UC Davis Magazine

Campus Views

Bicyclius studentum. That was the creature that had turned asphalt into a river of bobbing heads and spinning tires, and roundabouts into maelstroms of flashing chrome, metal bars and pumping legs.

Sizing up the campus

California. The Promised Land. UC Davis. Here I am.

"Davis--hmmm, nice small town, if I remember right" was the general comment offered by those I asked before my arrival. I tend to disagree. I have no problem with the description "nice," or even "town," but "small" is based on one's perspective. And from mine, the campus itself is a full-blown city of higher learning, nestled in the larger metropolis of Davis, Calif.

My background might be characterized as "small," "rural" and "Midwest." I grew up in a tiny suburb of Cleveland, Ohio, a small town much more country than city. It's a place where the people behind the counter at McDonald's know you by name, haircuts come in one style--my brothers and I looked like buzz-cut triplets--and Joe the multi-talented barber will clean and oil your hunting rifle for a small additional charge.

The character of my surroundings didn't change much when I attended a small college located in the township of beautiful Gambier, Ohio. The essential businesses were spread all the way from the bookstore to the post office across the street. Sometimes I'd find myself flanked by rows and rows of the predominant local flora--corn--because I had let my thoughts wander while walking across campus. Those tall green sentinels were the only ones to see me collect my bearings and hurry back into town, other than a shotgun-toting farmer or two. My biggest concern when crossing the street was stepping in horse droppings, or getting hit by a runaway Amish carriage.

Needless to say my experiences here at UC Davis as a first-year graduate student have been a bit different from those in cozy Gambier.

Being the eager young graduate student, I arrived in Davis a couple of weeks before the undergraduates, to settle in and get to know my way around this maze of concrete and asphalt pathways.

Is it a bike path or a traffic lane? What's a roundabout? I actually need a map? Bicycles are a big thing? You don't say. "This isn't so bad," I said to myself after the first week. Sure there were lots more people, and traffic, and I had to wait in a line once in a while, but in addition to being eager, I am resourceful. I had a grip on this situation. I believed I had made the transition to urban life. I was becoming a Californian, no less.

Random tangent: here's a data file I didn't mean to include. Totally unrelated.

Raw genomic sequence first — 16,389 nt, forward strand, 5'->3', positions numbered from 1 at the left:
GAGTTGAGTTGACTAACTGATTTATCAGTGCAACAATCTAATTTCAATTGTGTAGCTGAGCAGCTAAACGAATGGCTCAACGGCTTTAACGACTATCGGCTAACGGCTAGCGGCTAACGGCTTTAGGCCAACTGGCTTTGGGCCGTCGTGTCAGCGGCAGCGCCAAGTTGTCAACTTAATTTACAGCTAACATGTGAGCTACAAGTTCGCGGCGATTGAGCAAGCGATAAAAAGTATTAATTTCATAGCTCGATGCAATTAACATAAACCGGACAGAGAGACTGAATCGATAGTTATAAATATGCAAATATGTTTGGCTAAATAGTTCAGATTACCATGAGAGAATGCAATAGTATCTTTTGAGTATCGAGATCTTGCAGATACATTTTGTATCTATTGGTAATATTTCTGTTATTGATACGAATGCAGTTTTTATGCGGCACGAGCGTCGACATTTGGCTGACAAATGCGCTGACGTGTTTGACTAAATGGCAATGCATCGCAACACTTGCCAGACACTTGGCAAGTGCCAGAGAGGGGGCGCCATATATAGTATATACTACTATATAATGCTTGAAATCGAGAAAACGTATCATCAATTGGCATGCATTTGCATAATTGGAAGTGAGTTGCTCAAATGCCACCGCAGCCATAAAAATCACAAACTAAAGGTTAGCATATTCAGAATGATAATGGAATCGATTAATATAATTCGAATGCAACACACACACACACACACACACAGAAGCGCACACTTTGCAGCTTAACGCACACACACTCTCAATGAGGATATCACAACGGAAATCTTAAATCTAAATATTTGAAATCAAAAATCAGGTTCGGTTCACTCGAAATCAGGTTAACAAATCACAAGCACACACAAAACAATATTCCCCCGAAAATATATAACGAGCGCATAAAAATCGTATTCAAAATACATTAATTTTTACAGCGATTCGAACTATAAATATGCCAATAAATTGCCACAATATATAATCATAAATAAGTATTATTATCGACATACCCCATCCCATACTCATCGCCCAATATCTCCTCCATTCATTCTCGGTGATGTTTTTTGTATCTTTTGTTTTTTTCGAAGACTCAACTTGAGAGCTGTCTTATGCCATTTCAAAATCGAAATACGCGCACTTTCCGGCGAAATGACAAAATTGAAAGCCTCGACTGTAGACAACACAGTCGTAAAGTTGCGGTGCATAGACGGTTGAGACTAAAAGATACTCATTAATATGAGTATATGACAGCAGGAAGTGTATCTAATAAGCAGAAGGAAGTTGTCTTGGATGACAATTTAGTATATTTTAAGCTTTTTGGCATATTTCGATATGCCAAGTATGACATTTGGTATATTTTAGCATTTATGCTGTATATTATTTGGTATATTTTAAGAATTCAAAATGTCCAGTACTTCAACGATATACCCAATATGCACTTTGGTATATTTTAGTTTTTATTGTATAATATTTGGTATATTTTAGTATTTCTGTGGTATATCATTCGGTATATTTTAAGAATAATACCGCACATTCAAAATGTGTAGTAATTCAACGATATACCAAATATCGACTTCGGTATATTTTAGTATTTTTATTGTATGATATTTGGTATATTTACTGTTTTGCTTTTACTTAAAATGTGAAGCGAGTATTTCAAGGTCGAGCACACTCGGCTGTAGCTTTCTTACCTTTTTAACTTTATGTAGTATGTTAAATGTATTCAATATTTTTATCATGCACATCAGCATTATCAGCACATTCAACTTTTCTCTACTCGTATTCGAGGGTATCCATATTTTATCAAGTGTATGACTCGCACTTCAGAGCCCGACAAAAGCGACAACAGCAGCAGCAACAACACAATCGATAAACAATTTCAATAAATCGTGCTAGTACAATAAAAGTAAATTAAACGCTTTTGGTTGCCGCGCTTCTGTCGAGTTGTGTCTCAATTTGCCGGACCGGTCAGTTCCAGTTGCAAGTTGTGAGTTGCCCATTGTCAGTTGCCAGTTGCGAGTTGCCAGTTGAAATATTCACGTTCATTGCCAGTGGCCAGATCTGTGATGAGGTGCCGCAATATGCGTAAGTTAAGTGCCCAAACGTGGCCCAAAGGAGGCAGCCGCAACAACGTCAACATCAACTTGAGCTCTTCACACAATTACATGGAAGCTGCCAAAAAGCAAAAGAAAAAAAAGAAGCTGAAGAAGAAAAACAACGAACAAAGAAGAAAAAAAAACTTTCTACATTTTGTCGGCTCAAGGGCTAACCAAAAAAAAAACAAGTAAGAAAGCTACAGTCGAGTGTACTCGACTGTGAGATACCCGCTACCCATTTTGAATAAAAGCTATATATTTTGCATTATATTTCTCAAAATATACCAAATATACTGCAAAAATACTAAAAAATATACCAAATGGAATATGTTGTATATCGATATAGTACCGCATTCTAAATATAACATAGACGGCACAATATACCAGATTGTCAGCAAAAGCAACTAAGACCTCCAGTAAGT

Then the undergraduates came back.

It was 10 minutes to 9 o'clock on the first day of classes, and the flood of two-wheeled creatures that I beheld was staggering. Bicyclius studentum. That was the creature that had turned asphalt into a river of bobbing heads and spinning tires, and roundabouts into maelstroms of flashing chrome, metal bars and pumping legs. I stood there, numb, on the curb of the street I had intended to cross and stared, transfixed by this migration of thousands. I couldn't believe it. I thought the God-of-Bikes had gone mad.

In Gambier, I had been surrounded by a crowd full of faces; here I was confronted with a faceless crowd. Before I came to this "big city," I was sure my world would become a bigger place. Instead I found myself isolated in a sea of people, feeling that my world had gotten much smaller.

But after a couple of weeks, the initial shock wore off. After shouldering my way through the press of people in the MU Coffee House to get to the tasty blueberry muffins a couple of times, the surprise at my new situation lessened and my tolerance increased. My perceptions were changing. Adapt I must, and adapt I did. Granted, this adjustment came with time and myriad trials, including 20 minutes trying to find the registrar's office in Mrak Hall (until I actually saw the name on the building, I was sure it had been misspelled), lost for a while in the twisted maze of burnt-
orange stairwells.

But I did make the transition. The campus became familiar to me as I created mental "tide charts" to accommodate the ebb and flow of the crowds. I wiped the perpetual semi-perplexed look off my face and walked with purpose as I began to know the location of my classes and the layout of this city.

Then there came that one instance of certainty. The sunlight had wrapped me in its bold, wonderfully warm embrace. I was wearing my sunglasses to protect my eyes from the November sun. November sun?! This was California. My bike and my body were fused, acting in perfect coordination. Without hesitation, I plunged into the current and became a denizen of the bikeways. Easily passing the slower bicyclist and expertly dodging in-line skaters and skateboarders alike, I knew I had become a part of this place. My conclusion was reaffirmed as I forced a pedestrian back onto the sidewalk, my eyes relaying the silent yet unmistakable communication, "Step back, I'm coming through." I rode on through MY campus.

-- Mark Havrilla

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